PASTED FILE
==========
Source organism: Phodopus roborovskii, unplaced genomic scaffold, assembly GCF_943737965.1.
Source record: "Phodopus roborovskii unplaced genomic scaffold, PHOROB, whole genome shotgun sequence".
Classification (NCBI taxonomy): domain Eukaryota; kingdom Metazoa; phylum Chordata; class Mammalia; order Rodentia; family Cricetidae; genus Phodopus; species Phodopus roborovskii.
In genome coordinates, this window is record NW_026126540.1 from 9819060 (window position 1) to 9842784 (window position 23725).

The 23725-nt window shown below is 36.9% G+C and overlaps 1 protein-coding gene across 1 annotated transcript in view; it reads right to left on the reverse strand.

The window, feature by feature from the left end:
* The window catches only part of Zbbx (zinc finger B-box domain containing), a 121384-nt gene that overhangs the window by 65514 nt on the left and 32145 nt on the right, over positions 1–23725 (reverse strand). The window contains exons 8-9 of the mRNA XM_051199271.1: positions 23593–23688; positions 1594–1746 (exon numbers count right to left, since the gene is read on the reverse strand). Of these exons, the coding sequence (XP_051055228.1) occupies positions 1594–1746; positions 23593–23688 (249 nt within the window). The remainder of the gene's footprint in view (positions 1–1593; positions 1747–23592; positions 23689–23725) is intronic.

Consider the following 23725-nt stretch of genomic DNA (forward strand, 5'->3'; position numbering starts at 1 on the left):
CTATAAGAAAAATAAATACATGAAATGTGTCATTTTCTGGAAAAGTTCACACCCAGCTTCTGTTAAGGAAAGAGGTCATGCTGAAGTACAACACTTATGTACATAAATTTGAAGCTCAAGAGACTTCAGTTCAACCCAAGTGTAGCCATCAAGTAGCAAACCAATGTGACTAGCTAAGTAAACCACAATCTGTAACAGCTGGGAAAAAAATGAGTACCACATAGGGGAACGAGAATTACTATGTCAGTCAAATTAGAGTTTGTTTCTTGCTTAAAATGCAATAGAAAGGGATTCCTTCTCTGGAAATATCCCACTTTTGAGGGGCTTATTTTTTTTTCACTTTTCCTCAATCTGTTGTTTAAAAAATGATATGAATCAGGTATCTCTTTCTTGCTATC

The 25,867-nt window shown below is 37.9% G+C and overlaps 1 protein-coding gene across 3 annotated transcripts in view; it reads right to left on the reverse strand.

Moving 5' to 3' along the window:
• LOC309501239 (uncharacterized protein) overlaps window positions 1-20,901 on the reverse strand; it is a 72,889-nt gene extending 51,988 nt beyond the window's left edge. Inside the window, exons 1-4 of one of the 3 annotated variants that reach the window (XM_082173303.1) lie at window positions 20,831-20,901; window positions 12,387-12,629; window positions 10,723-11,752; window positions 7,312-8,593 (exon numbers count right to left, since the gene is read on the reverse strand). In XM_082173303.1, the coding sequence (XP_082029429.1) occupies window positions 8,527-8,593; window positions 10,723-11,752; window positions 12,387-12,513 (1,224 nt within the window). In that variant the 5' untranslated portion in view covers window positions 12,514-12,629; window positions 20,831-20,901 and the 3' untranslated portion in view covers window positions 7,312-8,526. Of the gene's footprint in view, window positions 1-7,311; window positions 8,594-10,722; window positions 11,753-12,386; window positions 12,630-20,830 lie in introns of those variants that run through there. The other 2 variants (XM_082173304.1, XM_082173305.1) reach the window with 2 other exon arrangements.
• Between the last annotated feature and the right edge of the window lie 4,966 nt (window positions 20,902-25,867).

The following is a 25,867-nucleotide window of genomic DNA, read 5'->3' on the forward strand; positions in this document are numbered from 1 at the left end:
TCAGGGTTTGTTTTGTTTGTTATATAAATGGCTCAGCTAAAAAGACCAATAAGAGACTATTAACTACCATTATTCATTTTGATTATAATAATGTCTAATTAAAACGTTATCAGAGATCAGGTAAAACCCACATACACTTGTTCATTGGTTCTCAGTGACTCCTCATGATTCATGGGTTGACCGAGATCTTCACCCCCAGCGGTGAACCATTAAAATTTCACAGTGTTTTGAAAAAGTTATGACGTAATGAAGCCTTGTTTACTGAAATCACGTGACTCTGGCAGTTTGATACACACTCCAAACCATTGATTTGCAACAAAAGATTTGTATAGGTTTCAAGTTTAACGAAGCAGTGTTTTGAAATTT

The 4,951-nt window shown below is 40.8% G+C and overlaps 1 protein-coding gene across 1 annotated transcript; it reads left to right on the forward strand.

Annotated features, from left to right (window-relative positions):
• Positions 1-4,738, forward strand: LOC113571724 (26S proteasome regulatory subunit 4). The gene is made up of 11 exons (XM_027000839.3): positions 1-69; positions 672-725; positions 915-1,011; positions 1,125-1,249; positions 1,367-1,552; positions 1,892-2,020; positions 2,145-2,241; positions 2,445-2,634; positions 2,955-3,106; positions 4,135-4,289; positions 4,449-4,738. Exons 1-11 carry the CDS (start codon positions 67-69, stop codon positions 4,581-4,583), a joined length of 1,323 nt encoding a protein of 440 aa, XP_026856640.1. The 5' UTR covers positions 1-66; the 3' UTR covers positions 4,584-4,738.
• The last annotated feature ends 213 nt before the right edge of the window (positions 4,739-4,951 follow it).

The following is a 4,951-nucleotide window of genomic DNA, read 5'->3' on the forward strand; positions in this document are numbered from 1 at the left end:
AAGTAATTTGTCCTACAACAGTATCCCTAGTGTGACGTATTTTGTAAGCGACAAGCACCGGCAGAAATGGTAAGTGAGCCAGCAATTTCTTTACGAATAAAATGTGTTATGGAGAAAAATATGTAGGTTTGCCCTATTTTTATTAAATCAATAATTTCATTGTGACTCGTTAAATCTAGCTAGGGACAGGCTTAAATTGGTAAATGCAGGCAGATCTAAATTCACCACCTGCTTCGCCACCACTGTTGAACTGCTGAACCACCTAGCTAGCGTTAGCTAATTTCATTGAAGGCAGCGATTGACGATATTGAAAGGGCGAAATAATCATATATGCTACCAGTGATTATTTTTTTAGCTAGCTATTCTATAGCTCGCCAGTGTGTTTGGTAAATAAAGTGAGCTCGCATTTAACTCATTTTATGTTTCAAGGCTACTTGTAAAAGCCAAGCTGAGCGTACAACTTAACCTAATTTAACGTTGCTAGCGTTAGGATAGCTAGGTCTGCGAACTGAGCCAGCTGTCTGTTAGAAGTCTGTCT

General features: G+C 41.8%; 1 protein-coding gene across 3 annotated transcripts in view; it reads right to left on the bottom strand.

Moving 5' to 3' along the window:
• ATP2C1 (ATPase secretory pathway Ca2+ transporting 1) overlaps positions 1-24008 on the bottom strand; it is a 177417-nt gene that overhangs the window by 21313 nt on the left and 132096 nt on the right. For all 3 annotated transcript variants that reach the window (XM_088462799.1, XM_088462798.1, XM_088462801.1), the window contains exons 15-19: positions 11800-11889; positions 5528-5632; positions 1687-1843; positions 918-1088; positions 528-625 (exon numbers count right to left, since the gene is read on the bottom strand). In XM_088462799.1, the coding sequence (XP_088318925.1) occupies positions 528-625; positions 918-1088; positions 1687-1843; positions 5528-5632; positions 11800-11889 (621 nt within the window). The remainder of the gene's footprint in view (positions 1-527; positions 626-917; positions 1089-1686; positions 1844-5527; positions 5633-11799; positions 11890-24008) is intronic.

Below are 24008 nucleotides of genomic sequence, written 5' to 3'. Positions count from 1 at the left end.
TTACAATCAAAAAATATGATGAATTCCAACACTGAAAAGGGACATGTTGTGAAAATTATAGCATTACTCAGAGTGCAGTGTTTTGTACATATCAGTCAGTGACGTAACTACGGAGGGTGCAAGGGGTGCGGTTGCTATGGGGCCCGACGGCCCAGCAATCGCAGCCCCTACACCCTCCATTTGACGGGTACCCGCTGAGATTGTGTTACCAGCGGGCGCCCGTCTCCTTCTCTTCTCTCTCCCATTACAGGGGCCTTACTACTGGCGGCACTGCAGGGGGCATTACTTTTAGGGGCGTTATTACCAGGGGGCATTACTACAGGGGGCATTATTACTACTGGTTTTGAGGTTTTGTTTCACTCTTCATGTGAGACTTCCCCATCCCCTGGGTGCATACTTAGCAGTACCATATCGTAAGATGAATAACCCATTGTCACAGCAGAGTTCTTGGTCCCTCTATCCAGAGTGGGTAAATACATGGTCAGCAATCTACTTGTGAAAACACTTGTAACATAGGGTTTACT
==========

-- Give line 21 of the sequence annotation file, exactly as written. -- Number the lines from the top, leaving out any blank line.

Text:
AAGTAATTTGTCCTACAACAGTATCCCTAGTGTGACGTATTTTGTAAGCGACAAGCACCGGCAGAAATGGTAAGTGAGCCAGCAATTTCTTTACGAATAAAATGTGTTATGGAGAAAAATATGTAGGTTTGCCCTATTTTTATTAAATCAATAATTTCATTGTGACTCGTTAAATCTAGCTAGGGACAGGCTTAAATTGGTAAATGCAGGCAGATCTAAATTCACCACCTGCTTCGCCACCACTGTTGAACTGCTGAACCACCTAGCTAGCGTTAGCTAATTTCATTGAAGGCAGCGATTGACGATATTGAAAGGGCGAAATAATCATATATGCTACCAGTGATTATTTTTTTAGCTAGCTATTCTATAGCTCGCCAGTGTGTTTGGTAAATAAAGTGAGCTCGCATTTAACTCATTTTATGTTTCAAGGCTACTTGTAAAAGCCAAGCTGAGCGTACAACTTAACCTAATTTAACGTTGCTAGCGTTAGGATAGCTAGGTCTGCGAACTGAGCCAGCTGTCTGTTAGAAGTCTGTCT